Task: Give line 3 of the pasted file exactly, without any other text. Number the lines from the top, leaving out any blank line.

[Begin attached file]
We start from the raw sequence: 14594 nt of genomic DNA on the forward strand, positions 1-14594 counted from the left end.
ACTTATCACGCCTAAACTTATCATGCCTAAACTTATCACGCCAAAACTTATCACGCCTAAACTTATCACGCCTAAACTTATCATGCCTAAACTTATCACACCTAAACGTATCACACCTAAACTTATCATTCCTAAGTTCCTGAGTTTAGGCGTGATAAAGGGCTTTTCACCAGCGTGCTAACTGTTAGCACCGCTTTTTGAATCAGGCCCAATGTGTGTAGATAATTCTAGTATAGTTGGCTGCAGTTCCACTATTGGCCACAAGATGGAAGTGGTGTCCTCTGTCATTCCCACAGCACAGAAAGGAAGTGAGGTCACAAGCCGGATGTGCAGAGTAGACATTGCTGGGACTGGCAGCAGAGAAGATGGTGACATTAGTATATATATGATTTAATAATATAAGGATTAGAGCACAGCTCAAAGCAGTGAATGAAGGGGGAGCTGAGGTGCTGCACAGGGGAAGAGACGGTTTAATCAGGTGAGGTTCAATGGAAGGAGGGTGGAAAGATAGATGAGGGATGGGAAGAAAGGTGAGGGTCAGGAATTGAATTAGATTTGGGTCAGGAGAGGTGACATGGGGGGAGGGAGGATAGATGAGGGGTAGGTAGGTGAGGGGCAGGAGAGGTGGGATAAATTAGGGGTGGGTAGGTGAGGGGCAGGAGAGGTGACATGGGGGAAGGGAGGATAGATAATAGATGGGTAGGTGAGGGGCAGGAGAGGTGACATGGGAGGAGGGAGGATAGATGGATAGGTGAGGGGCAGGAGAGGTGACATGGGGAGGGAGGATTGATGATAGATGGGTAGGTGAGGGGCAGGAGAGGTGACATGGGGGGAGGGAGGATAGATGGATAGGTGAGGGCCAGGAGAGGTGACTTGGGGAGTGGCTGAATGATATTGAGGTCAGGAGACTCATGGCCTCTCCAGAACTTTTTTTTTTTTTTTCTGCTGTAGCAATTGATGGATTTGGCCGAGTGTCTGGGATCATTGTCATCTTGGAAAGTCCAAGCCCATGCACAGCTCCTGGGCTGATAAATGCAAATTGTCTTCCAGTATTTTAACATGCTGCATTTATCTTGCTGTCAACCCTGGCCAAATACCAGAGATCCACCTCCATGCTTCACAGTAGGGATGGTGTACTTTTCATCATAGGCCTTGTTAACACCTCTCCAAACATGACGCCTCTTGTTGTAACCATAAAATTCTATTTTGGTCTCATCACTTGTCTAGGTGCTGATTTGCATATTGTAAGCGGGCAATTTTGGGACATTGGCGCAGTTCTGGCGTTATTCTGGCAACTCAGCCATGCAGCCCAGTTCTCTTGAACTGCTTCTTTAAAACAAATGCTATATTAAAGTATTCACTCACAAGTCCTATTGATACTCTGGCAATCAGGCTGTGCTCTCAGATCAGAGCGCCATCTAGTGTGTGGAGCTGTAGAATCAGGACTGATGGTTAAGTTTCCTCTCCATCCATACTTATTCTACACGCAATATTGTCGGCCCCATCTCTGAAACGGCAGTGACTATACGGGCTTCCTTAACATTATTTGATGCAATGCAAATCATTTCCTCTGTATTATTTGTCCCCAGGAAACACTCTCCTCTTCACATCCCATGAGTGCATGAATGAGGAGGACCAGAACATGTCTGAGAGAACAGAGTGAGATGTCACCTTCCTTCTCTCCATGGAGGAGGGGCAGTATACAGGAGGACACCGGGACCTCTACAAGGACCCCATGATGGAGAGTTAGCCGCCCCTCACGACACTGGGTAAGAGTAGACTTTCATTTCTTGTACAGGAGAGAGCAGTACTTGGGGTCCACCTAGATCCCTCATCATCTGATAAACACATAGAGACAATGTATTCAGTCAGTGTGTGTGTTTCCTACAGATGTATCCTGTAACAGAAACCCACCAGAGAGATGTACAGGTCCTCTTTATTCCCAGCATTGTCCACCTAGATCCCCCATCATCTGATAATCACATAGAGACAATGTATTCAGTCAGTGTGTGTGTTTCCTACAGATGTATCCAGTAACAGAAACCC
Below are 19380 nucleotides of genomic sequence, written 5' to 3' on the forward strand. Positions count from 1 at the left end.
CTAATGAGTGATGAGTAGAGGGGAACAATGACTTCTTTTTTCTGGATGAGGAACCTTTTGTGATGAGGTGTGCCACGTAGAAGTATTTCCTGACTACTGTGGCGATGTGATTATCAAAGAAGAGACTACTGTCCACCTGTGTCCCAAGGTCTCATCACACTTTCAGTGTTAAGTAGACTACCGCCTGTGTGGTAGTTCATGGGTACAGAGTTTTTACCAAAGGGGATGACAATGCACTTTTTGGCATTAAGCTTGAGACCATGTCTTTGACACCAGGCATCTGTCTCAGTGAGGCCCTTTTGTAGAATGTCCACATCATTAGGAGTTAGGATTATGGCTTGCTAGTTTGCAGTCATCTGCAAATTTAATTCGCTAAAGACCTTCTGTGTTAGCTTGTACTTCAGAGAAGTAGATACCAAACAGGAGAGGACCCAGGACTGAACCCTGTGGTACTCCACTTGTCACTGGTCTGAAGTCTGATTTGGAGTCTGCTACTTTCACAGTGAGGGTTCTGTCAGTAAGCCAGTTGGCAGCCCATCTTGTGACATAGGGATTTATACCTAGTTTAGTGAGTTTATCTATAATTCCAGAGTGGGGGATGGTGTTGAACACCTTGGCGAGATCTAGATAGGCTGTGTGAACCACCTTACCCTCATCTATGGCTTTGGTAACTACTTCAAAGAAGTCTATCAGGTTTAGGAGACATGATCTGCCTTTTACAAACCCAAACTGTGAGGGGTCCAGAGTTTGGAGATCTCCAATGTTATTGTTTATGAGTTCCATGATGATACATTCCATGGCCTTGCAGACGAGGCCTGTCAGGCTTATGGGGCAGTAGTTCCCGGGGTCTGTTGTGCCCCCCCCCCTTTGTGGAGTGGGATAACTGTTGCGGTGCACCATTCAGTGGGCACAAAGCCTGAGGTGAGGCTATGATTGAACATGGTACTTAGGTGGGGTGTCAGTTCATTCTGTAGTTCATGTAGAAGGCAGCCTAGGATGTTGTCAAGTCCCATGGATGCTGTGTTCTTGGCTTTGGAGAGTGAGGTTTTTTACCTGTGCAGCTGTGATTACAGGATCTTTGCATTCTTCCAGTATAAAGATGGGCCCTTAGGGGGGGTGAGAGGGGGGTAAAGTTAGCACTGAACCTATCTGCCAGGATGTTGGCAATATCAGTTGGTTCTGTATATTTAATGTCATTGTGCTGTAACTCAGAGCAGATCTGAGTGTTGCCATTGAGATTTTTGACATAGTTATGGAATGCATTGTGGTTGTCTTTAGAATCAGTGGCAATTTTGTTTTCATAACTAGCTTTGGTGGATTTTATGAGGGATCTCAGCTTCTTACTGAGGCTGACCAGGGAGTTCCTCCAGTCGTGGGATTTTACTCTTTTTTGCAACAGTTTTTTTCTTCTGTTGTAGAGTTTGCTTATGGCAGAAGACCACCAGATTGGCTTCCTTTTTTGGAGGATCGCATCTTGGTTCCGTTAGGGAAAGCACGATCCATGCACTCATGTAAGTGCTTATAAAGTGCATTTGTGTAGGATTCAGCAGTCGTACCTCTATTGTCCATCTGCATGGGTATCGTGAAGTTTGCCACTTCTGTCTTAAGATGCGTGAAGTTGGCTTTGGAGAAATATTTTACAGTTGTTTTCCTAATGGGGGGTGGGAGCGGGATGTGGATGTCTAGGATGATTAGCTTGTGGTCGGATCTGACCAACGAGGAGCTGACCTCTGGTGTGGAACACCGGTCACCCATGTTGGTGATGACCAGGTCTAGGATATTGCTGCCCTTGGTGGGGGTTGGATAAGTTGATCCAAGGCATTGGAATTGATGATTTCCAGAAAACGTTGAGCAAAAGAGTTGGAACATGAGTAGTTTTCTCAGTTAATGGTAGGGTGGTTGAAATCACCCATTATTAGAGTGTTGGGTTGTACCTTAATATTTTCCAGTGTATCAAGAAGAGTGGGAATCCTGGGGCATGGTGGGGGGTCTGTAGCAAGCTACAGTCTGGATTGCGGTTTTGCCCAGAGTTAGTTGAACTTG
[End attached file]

Below are 19380 nucleotides of genomic sequence, written 5' to 3' on the forward strand. Positions count from 1 at the left end.